After almost 100 wrongful conviction cases -- and hundreds of millions of dollars in costs to taxpayers ? there are new efforts to reform Illinois' justice system.
Eric Caine spent 25-years behind bars for a murder he did not commit. He finally saw freedom on St. Patrick's Day in 2011.
"I can't even describe this. It's the first day of my new life. It's amazing. It's wonderful," Caine said at the time of his release.
However, it hasn't been all smiles in the two years since.
"When I went out on my own, about two to three months after, that's when reality hit me. It set in. I had bills to pay, car insurance," said Caine.
Wrongful convictions cost a lot of money - and much of it never reaches the incorrectly accused. Fewer than one-third of the exonerated ever receive money from the state.
"I don't think you can get out of a wrongful conviction without a lot of holes in your emotional and other well-being," said Laura Caldwell, Loyola University Life After Innocence Project.
For stealing 25 years of his life, the state of Illinois gave Caine $199,150.
Other cases like Caine's have elevated the costs of wrongful convictions. A Better Government Association tallied court, incarceration, legal fees and settlements. The grand total was more than $250 million in 2011.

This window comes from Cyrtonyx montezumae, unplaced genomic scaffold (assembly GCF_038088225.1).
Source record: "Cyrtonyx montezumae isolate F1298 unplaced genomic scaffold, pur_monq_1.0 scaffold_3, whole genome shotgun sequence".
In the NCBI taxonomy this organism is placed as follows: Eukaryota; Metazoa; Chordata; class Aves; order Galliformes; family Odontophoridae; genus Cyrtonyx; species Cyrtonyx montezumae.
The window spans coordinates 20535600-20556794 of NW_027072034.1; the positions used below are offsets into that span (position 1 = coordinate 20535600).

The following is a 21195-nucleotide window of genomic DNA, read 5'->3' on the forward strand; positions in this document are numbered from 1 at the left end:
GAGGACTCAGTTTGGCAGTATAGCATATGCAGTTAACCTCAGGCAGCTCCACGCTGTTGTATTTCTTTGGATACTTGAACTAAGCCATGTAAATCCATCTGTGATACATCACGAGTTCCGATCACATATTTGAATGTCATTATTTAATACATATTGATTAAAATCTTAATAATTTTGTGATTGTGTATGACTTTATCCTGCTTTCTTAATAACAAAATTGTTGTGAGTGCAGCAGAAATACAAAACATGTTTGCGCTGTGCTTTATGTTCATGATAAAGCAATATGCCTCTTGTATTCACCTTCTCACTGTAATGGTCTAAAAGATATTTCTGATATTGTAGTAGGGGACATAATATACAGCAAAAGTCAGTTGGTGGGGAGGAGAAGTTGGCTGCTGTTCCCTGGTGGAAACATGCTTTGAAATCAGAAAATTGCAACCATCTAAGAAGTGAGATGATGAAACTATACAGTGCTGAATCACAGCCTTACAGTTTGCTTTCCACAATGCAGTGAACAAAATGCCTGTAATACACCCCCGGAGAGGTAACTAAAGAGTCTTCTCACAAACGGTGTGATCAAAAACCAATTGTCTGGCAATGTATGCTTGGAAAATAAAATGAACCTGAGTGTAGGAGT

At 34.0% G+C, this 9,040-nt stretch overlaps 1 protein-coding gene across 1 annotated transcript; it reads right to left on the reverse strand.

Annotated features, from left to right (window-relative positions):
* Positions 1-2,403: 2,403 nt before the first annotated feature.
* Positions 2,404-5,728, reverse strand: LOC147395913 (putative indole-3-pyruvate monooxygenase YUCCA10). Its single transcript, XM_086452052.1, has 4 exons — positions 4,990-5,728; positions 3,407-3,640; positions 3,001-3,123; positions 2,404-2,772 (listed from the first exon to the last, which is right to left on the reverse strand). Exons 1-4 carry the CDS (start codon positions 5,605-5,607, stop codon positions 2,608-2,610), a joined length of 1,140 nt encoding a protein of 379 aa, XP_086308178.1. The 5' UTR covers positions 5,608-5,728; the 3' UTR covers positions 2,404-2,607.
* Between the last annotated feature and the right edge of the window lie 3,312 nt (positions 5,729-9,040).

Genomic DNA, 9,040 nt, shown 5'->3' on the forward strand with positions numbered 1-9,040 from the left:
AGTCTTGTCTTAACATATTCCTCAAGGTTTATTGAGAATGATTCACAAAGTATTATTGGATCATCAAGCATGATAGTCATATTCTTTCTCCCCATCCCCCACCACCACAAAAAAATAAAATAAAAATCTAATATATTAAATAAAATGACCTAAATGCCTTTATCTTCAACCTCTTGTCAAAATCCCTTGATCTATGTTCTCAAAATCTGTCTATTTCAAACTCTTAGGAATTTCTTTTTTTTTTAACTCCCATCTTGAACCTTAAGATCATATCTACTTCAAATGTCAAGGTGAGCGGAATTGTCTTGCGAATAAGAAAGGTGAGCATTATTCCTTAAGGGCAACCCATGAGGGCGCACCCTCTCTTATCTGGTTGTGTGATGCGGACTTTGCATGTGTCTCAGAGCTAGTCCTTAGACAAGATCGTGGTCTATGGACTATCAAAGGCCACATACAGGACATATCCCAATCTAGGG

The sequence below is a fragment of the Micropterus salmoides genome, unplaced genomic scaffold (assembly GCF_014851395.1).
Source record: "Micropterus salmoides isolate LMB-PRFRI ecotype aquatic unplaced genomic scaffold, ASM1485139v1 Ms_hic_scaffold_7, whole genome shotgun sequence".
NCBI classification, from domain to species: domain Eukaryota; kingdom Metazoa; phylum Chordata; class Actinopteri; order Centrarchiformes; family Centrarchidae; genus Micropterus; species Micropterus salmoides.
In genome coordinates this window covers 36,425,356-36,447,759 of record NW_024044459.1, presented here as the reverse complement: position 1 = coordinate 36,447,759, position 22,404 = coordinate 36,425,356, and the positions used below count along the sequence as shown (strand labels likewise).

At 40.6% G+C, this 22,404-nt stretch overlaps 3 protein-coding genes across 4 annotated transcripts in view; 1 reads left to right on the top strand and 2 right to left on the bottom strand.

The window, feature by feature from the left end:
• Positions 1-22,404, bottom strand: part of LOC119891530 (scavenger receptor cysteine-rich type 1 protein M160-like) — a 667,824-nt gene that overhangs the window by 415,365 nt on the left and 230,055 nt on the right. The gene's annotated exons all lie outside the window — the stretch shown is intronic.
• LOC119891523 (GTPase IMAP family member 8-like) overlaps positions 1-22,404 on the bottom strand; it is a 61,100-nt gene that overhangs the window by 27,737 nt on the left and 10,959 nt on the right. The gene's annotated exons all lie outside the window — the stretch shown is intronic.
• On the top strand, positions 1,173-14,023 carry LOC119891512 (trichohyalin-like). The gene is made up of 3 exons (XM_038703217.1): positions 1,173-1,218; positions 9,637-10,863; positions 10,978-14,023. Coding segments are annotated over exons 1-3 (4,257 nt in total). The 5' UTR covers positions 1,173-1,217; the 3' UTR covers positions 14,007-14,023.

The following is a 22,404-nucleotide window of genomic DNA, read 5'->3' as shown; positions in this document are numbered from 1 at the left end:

The incalculable cost is the toll it takes on the credibility of our justice system, says Andy Shaw from the Better Government Association.
"All of the malfeasance by law enforcement and forensic experts and prosecutors will result in only one individual held accountable: Jon Burge. That is disgraceful," Shaw said.
State Senator Kwame Raoul is one of the lawmakers working to further reform a system badly scarred by wrongful convictions. Currently, video recordings are required when murders suspects are interrogated. Raoul proposes expanding the recording requirement to all felony cases.
"I have no desire to have a witch hunt for prosecutors or police officers. My desire is to make sure we get it right as often as we can," said Raoul.
Since the original Better Government Association report in 2011, there have been nearly $36 million in new settlements, and at least 10 cases are pending in Illinois courts -- raising the costs of wrongful convictions towards the $300 million mark.
The Better Government Association says the bill on videotaped confessions is the first step in what will be a long process to prevent future mistakes.
Caine, in the meantime, has a lawsuit pending against the city of Chicago. He says he often thinks about how else that money could have been used.
"That $300 million you mentioned in defending the indefensible, that could have helped to save some of these schools," Caine said.